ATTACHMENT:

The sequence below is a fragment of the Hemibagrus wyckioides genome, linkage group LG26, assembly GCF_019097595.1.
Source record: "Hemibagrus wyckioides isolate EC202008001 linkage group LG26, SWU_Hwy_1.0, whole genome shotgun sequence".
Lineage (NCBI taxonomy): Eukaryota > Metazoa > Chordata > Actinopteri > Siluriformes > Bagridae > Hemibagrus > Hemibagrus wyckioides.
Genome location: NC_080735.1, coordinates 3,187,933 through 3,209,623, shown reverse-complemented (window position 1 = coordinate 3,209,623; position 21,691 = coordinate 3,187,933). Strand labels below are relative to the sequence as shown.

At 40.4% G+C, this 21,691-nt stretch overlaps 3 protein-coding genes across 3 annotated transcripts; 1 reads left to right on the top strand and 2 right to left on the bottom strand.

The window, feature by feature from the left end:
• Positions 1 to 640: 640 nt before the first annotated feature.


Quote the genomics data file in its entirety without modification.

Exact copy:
The sequence below is a fragment of the Hemibagrus wyckioides genome, linkage group LG26, assembly GCF_019097595.1.
Source record: "Hemibagrus wyckioides isolate EC202008001 linkage group LG26, SWU_Hwy_1.0, whole genome shotgun sequence".
Lineage (NCBI taxonomy): Eukaryota > Metazoa > Chordata > Actinopteri > Siluriformes > Bagridae > Hemibagrus > Hemibagrus wyckioides.
Genome location: NC_080735.1, coordinates 3,187,933 through 3,209,623, shown reverse-complemented (window position 1 = coordinate 3,209,623; position 21,691 = coordinate 3,187,933). Strand labels below are relative to the sequence as shown.

At 40.4% G+C, this 21,691-nt stretch overlaps 3 protein-coding genes across 3 annotated transcripts; 1 reads left to right on the top strand and 2 right to left on the bottom strand.

The window, feature by feature from the left end:
• Positions 1 to 640: 640 nt before the first annotated feature.